Elim Lutheran Church

Organized March 22, 1884, in the log house of Ambrosius Hokanson. Built in 1893.
Dedicated in 1899.

“And they came to Elim, where there were twelve wells of water
and three score and ten palm trees, and they encamped
there by the waters.” Exodus 15:27

Charter Members of Elim

Pastor L. O. Lindh and family
Ambrosius Hokanson and family
Alex Mattson and family
John Miller and family
John Coleman and family
Sven Bloom and family
August Johnson and family
S. S. Freeberg and family
Andrew Hongel and family
Claus Bloom and family
Christopher Olson

Prior to 1880, the area now known as Hockinson was a virtual wilderness. Drawn by the fertile valley, mild climate and cheap land, men and women in search of land and homes began to arrive.  Many of these first pioneers were sailors from northern Europe:  Finns from the mainland and Swedish-speaking Finns from the Aland Islands, Swedes and Norwegians from the Scandinavian Peninsula, as well as Germans, English and other nationalities. Unafraid of the dangers or hardships, they began to cut roads through the forests and clearing land.  The first roads were narrow and crooked, and, in the rainy season, practically impassable, except for horseback riders.

Ambrosius Hokanson, who later changed to Ambrose Hockinson (the anglicized version), was an early pioneer to Washington Territory, who helped to start the town of Hockinson, which was known as Eureka in its early days.  Mr. Hokanson was a leader among the Swedes and was assisted in the betterment of the community by Charles (Junell) Brown, a leader among the Finns, who spoke Swedish, Finnish and English and often served as an interpreter in the three languages.  Ambrose opened a store and petitioned for a post office and the request was granted.  This lead to the area being officially named Hockinson.

In 1884 Reverend L.O. Lindh, in search of a home in the mild climate of western Washington, left Minnesota and settled in Hockinson. He began to gather the Swedes and the Swedish speaking Finns in homes and school houses for Christian worship. In this work he received much help from the two leaders of the community, Ambrose Hockinson and Charles Brown. On March 22, 1884, a congregation was organized at a gathering in the log house of Ambrose Hockinson.  Mr. Hokanson donated a half acre for a church lot and the church building was begun in 1889, the same year the state of Washington was admitted into the union. Completed 1893, the church was dedicated six years later in 1899.  In 1905, Mr. John Johnson and his wife Sophie deeded approximately one and one half acres to the Elim congregation for cemetery purposes.  A trust fund for the cemetery was started in 1944 with a donation from Mr. Robert Fuegy, with the hope that the fund would eventually become large enough to finance perpetual care for the cemetery.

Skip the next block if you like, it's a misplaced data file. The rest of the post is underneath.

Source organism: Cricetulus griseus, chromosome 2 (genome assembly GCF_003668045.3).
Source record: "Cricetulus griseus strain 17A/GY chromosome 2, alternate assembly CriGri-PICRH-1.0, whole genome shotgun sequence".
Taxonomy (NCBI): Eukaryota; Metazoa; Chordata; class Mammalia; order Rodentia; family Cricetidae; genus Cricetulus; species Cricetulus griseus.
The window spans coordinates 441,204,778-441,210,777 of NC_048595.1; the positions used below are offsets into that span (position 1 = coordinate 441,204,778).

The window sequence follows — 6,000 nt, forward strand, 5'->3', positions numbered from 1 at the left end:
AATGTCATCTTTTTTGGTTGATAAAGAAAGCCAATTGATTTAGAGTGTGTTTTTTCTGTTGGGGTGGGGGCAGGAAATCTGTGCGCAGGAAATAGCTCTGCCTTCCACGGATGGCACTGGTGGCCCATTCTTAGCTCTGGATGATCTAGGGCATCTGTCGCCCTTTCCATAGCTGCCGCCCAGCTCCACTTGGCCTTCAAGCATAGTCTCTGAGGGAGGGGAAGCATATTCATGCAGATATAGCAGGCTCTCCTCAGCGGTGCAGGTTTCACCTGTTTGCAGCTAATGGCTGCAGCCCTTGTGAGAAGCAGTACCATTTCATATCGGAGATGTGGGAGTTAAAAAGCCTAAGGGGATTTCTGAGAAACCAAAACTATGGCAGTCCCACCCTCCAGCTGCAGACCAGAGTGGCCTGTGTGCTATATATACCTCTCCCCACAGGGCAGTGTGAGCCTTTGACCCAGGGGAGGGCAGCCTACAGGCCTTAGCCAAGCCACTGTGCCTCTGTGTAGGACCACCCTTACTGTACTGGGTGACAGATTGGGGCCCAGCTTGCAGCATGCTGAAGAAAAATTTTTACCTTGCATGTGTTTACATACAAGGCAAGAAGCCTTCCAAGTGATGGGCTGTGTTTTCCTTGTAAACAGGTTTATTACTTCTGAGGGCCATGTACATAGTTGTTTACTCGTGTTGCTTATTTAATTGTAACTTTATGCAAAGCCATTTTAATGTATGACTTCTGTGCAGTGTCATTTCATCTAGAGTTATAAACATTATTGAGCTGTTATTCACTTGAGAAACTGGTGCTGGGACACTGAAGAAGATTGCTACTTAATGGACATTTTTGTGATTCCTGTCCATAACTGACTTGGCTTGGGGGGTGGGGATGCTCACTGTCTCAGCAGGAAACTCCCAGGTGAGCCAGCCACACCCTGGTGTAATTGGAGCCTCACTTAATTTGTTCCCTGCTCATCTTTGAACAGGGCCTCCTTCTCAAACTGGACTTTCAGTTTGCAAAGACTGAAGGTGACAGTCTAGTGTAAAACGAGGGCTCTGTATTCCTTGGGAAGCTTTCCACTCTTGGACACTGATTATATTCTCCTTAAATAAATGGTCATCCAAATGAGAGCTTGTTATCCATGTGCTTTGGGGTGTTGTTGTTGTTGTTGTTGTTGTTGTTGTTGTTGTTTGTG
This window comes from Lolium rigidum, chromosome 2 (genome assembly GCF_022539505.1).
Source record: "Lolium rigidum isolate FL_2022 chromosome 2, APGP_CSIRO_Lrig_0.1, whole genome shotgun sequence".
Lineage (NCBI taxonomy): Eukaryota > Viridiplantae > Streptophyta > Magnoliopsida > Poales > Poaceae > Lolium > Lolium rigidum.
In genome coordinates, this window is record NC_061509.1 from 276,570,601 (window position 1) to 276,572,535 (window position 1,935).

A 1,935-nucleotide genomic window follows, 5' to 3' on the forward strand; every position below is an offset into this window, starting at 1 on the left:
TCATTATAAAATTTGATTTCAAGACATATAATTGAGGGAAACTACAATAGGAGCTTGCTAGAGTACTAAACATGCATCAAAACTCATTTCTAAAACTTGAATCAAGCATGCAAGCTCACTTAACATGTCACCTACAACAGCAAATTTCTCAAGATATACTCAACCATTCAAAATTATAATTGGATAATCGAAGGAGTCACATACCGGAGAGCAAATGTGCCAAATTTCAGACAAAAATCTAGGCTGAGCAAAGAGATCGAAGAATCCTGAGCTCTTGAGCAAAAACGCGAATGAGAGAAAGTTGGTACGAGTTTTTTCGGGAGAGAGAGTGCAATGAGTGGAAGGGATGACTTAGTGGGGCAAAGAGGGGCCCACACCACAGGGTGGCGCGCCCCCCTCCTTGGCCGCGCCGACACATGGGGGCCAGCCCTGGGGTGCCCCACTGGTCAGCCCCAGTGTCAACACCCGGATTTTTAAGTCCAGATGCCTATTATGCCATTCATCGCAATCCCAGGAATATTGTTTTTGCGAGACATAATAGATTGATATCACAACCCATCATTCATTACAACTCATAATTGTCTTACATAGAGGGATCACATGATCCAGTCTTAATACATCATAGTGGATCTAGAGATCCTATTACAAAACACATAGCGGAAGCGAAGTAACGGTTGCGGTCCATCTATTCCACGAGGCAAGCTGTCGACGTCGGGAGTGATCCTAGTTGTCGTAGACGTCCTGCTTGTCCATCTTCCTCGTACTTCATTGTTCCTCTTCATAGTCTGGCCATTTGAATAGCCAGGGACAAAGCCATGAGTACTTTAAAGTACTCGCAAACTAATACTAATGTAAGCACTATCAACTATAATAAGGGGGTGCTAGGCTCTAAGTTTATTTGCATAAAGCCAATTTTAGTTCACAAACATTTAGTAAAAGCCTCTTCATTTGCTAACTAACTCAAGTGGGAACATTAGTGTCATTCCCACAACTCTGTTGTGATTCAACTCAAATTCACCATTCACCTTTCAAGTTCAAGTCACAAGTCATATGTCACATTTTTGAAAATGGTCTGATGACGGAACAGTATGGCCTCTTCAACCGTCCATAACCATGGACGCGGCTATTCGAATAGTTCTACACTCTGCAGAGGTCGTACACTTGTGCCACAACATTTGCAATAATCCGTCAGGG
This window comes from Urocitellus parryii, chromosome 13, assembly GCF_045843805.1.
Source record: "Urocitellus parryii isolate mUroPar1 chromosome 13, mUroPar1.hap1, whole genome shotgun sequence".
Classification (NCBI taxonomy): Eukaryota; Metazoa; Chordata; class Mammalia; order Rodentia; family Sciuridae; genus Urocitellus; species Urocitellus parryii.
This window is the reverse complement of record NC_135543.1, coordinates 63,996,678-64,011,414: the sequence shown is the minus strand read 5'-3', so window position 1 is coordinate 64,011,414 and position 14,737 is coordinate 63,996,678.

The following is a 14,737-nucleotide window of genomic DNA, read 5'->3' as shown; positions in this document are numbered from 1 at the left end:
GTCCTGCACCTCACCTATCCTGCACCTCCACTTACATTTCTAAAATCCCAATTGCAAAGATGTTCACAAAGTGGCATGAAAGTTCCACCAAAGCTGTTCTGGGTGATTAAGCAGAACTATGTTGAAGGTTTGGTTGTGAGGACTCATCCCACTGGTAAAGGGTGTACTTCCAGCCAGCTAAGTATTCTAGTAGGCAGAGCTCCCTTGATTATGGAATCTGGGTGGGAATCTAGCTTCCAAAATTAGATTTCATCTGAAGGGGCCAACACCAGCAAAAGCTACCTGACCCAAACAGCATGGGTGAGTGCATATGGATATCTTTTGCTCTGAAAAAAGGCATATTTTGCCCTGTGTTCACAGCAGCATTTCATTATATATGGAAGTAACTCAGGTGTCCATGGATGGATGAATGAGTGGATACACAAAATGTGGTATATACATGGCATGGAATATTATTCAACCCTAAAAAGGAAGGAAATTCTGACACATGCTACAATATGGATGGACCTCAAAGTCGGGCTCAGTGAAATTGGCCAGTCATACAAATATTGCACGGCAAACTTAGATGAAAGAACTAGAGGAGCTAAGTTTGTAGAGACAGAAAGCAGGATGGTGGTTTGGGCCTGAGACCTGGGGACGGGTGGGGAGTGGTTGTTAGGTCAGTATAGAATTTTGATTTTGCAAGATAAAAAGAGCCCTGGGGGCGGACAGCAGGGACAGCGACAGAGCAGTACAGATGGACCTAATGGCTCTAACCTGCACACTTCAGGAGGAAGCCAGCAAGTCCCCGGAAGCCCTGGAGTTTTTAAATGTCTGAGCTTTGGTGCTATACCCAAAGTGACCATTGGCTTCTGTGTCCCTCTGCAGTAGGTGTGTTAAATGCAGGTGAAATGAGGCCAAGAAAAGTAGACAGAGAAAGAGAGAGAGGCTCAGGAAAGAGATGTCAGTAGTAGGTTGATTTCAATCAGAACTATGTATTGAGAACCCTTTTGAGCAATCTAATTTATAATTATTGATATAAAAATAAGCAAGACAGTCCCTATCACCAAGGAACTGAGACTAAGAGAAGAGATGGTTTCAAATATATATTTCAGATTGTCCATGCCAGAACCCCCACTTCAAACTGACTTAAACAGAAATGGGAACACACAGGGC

In 1907, a tower was added to the church and a bell installed, which could be heard for miles in the valley. To this day, the bell is rung at the start of every Sunday Service.

In the sanctuary, there is a painting, “The Risen Christ”.  Mr. Olof Grafstrom, an artist professor back East, and long-time friend of past Elim families, painted “The Risen Christ” for the congregation.  It has graced Elim’s sanctuary since 1922.

In 1928, a social hall and Sunday School room was added to the rear of the church.  A Sunday School bus  was purchased in 1947.  As Elim grew, a new church building was planned and built on the hillside overlooking the village of Hockinson.  The corner stone was laid on September 17, 1951 and the new sanctuary was dedicated in May, 1952.  Many minds and hands worked together to make the new building a reality.  In 1955, the Parish Hall was started and dedicated on Easter Sunday, 1956.  In 2012, the Pathfinders Men’s Group remodeled the kitchen, yet another remarkable improvement at the hands of dedicated and generous men of the congregation.  In 2014, a new covered walkway was constructed, providing a dry path for parishioners leaving church service to join friends for refreshment and lively conversation.  This covered walkway was financed in part by the Boy Scout Troop 359 and dedicated in the memory of Nathaniel Corigliano, former Troop 359 Eagle Scout and beloved son of Mark and Barbara Corigliano and brother of Matthew and “Little Sis” Alissa.